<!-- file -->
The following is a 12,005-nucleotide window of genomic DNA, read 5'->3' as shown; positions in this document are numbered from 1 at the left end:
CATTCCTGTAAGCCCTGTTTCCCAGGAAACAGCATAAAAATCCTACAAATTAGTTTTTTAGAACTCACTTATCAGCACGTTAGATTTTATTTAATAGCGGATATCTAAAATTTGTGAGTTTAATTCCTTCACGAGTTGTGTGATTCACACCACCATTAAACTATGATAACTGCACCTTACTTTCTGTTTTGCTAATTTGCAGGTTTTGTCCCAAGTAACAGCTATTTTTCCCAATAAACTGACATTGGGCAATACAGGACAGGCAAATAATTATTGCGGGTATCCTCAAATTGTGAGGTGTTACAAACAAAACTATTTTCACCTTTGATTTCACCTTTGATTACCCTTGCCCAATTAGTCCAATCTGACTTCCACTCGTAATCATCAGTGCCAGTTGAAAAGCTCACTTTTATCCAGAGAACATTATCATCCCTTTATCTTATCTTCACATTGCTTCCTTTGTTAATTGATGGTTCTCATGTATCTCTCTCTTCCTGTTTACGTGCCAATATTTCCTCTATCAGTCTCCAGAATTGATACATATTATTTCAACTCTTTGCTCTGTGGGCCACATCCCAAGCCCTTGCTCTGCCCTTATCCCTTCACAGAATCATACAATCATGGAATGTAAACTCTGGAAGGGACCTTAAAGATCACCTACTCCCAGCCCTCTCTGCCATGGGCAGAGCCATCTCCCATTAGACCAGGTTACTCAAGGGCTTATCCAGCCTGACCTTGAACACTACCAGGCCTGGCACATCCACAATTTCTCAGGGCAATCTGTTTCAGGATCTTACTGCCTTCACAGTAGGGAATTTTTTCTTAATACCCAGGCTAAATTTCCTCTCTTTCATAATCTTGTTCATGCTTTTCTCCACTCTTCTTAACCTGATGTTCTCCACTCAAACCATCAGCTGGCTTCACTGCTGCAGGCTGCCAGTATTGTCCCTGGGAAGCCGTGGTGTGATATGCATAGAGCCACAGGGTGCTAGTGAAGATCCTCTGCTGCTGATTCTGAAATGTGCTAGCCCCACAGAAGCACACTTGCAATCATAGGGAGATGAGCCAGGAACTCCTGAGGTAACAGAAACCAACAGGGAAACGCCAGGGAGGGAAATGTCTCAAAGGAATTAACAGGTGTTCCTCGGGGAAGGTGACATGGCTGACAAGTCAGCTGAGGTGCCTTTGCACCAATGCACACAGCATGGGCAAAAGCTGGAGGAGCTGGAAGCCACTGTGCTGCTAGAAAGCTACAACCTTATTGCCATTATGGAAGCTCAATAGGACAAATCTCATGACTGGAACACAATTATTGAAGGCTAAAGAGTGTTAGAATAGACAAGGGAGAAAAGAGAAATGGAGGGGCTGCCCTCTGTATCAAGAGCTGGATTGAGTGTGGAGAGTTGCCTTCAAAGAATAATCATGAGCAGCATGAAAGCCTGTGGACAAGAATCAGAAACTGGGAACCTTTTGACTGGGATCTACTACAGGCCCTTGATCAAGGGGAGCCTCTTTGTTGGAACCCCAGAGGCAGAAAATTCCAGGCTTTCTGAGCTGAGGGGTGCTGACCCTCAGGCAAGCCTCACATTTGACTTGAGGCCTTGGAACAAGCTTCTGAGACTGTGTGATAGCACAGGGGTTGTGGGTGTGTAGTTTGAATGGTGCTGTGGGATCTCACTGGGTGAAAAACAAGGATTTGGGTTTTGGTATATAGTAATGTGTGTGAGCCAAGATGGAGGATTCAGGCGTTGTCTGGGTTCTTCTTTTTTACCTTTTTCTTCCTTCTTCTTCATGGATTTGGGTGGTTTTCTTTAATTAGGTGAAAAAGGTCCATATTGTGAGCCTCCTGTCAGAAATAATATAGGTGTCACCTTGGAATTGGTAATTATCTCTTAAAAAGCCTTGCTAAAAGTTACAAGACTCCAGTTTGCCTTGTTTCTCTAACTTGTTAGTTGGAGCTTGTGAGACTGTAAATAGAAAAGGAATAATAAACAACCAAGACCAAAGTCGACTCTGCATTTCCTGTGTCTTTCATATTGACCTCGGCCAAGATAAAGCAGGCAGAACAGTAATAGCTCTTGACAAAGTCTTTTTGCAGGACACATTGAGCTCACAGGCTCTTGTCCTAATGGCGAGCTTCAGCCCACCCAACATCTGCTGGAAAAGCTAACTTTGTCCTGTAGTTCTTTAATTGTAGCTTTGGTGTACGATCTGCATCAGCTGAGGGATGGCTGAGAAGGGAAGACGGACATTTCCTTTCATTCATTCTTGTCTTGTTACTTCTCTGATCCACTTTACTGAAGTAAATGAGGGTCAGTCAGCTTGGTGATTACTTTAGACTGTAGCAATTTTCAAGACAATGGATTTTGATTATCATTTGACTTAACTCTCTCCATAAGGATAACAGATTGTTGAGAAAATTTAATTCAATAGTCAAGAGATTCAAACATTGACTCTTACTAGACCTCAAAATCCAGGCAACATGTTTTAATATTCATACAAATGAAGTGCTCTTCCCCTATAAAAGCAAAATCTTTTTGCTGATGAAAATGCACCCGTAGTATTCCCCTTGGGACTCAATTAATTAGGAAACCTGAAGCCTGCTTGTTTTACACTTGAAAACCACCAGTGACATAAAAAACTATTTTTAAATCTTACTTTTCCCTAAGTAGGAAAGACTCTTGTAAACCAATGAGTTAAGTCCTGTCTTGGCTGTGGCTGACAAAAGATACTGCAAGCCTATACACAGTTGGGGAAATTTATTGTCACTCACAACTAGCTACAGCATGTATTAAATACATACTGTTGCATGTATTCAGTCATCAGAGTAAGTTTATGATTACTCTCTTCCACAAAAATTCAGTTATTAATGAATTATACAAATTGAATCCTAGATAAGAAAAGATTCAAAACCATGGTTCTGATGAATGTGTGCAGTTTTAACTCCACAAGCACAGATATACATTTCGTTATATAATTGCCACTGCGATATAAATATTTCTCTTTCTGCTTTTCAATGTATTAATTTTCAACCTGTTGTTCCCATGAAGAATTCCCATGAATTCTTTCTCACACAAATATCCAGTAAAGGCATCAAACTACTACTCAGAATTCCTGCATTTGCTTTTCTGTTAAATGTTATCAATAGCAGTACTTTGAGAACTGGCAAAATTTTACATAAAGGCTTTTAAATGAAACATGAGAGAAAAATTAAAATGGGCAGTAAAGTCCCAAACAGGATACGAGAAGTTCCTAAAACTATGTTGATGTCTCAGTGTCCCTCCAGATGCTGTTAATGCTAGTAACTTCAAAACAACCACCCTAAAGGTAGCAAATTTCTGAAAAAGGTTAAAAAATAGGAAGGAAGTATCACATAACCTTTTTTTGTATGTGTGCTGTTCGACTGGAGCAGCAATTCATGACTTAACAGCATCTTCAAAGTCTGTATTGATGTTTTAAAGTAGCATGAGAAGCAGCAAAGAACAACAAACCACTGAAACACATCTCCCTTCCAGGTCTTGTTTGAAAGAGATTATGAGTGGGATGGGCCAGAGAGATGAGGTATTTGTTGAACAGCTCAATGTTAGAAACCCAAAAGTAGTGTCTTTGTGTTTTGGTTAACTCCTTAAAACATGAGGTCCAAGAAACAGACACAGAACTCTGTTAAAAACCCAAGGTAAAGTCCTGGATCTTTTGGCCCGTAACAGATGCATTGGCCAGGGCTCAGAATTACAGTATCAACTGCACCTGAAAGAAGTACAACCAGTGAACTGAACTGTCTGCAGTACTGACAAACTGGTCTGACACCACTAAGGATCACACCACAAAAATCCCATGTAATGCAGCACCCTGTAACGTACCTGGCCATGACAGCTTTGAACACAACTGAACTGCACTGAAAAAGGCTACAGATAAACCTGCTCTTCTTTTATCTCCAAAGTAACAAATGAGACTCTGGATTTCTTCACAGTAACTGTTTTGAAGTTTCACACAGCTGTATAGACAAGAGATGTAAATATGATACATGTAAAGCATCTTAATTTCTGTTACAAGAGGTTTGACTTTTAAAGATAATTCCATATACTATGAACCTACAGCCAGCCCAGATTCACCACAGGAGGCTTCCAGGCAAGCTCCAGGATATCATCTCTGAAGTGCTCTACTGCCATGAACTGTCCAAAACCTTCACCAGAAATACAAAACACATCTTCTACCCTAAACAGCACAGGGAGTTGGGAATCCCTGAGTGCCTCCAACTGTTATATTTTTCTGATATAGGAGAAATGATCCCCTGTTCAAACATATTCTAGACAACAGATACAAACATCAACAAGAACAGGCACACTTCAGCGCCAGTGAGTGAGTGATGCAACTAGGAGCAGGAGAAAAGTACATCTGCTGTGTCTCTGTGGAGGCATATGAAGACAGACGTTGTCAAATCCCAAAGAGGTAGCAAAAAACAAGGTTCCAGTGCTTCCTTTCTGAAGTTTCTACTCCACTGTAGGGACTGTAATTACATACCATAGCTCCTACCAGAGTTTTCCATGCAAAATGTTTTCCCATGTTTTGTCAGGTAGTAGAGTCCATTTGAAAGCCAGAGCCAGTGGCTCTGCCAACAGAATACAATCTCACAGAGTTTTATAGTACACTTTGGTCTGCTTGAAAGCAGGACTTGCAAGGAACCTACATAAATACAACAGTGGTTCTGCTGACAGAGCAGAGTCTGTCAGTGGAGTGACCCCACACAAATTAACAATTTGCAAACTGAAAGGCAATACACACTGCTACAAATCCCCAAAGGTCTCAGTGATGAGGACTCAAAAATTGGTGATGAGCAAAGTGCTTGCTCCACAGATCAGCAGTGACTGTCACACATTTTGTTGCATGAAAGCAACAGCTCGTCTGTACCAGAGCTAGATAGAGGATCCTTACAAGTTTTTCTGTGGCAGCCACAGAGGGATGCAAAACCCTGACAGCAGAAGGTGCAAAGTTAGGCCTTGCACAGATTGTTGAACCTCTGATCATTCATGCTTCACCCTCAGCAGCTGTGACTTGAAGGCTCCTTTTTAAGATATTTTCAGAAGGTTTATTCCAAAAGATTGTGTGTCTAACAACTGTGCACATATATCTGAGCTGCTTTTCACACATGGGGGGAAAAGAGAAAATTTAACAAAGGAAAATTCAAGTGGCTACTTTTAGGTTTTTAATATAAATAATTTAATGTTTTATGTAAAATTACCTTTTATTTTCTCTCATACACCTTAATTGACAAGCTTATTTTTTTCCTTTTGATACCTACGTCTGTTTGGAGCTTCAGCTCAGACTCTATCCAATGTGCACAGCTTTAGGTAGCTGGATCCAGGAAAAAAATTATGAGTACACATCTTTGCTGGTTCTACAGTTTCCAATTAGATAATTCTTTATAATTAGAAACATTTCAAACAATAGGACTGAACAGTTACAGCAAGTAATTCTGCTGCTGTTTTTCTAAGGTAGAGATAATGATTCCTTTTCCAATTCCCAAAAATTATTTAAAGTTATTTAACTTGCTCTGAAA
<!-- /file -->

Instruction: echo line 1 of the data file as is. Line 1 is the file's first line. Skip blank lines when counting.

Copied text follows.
The following is a 12,005-nucleotide window of genomic DNA, read 5'->3' as shown; positions in this document are numbered from 1 at the left end: